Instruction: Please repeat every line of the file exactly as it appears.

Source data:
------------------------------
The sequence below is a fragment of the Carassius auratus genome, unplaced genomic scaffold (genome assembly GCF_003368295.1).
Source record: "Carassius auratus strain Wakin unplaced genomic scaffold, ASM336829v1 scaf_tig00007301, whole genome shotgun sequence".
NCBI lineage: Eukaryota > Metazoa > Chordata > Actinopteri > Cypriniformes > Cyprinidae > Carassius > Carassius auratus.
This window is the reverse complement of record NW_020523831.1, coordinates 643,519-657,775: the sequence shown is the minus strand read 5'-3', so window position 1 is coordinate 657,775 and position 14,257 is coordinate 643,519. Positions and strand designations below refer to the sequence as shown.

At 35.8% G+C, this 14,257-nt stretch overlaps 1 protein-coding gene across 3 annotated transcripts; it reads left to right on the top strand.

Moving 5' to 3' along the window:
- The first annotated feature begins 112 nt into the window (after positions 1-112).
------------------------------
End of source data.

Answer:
The sequence below is a fragment of the Carassius auratus genome, unplaced genomic scaffold (genome assembly GCF_003368295.1).
Source record: "Carassius auratus strain Wakin unplaced genomic scaffold, ASM336829v1 scaf_tig00007301, whole genome shotgun sequence".
NCBI lineage: Eukaryota > Metazoa > Chordata > Actinopteri > Cypriniformes > Cyprinidae > Carassius > Carassius auratus.
This window is the reverse complement of record NW_020523831.1, coordinates 643,519-657,775: the sequence shown is the minus strand read 5'-3', so window position 1 is coordinate 657,775 and position 14,257 is coordinate 643,519. Positions and strand designations below refer to the sequence as shown.

At 35.8% G+C, this 14,257-nt stretch overlaps 1 protein-coding gene across 3 annotated transcripts; it reads left to right on the top strand.

Moving 5' to 3' along the window:
- The first annotated feature begins 112 nt into the window (after positions 1-112).